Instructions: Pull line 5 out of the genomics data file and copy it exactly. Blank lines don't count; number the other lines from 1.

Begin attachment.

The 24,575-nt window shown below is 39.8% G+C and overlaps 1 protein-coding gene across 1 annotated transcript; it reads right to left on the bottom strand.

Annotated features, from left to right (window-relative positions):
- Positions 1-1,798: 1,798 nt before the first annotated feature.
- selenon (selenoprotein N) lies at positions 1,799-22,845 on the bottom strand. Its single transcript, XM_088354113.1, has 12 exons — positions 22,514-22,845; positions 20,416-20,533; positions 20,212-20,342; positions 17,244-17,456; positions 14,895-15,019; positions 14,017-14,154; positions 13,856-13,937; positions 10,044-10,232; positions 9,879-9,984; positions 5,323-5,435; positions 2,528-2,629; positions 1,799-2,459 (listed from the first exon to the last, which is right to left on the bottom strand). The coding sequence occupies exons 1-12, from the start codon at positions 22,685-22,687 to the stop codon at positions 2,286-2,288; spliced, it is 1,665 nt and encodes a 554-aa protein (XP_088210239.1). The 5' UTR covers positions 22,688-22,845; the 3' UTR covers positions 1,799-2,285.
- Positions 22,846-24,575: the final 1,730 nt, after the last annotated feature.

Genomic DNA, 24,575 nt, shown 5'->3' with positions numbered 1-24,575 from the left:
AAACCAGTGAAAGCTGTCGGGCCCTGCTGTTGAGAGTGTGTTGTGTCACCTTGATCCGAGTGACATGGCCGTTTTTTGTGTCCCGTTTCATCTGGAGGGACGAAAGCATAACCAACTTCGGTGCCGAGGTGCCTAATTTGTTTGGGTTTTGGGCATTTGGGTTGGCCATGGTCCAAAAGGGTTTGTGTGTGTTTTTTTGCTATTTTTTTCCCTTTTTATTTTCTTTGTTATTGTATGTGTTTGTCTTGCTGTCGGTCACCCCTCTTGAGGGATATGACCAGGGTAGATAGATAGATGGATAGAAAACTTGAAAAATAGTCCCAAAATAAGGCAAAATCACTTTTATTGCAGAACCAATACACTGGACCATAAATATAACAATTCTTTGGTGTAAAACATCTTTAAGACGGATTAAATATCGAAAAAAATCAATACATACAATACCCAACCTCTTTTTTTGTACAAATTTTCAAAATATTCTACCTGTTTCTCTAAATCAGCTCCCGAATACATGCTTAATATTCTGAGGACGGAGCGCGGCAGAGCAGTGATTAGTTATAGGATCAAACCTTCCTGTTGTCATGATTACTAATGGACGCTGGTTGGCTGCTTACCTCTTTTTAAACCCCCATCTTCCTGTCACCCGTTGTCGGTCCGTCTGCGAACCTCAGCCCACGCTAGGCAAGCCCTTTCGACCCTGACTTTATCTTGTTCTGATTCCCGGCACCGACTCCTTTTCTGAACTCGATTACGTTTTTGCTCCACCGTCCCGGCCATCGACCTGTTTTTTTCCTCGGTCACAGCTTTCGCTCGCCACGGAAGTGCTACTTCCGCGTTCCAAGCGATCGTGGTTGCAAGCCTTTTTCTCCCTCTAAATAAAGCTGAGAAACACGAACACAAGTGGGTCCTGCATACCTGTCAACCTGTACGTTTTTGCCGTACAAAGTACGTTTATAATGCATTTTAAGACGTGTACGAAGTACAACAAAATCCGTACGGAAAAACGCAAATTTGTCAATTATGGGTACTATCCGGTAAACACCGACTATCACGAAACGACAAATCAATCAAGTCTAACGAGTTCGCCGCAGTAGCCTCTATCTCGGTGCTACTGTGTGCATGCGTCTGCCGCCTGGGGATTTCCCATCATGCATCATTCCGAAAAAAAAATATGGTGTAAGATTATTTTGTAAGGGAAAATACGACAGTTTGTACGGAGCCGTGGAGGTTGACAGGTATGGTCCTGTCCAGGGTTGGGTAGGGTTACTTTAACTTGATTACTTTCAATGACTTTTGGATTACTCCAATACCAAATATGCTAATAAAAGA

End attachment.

- Positions 22,846-24,575: the final 1,730 nt, after the last annotated feature.